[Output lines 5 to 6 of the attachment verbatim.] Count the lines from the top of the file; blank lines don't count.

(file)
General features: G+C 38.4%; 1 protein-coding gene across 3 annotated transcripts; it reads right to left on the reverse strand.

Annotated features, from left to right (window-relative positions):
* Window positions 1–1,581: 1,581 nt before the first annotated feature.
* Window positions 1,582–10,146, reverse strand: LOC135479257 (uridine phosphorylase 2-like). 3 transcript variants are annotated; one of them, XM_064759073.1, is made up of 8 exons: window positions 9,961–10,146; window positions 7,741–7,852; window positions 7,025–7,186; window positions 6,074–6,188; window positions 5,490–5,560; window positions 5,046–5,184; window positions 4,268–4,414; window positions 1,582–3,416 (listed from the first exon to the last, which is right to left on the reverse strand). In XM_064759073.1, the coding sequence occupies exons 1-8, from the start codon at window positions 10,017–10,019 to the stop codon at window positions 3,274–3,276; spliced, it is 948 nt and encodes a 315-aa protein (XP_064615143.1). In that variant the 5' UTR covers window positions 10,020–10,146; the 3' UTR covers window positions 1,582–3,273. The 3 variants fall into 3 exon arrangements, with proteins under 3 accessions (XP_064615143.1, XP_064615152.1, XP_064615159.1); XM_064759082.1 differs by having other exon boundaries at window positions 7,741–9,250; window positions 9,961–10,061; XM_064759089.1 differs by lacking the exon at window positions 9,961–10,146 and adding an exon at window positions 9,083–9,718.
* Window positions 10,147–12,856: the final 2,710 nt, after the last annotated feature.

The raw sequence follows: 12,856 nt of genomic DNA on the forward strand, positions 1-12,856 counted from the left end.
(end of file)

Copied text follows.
* Window positions 10,147–12,856: the final 2,710 nt, after the last annotated feature.

The raw sequence follows: 12,856 nt of genomic DNA on the forward strand, positions 1-12,856 counted from the left end.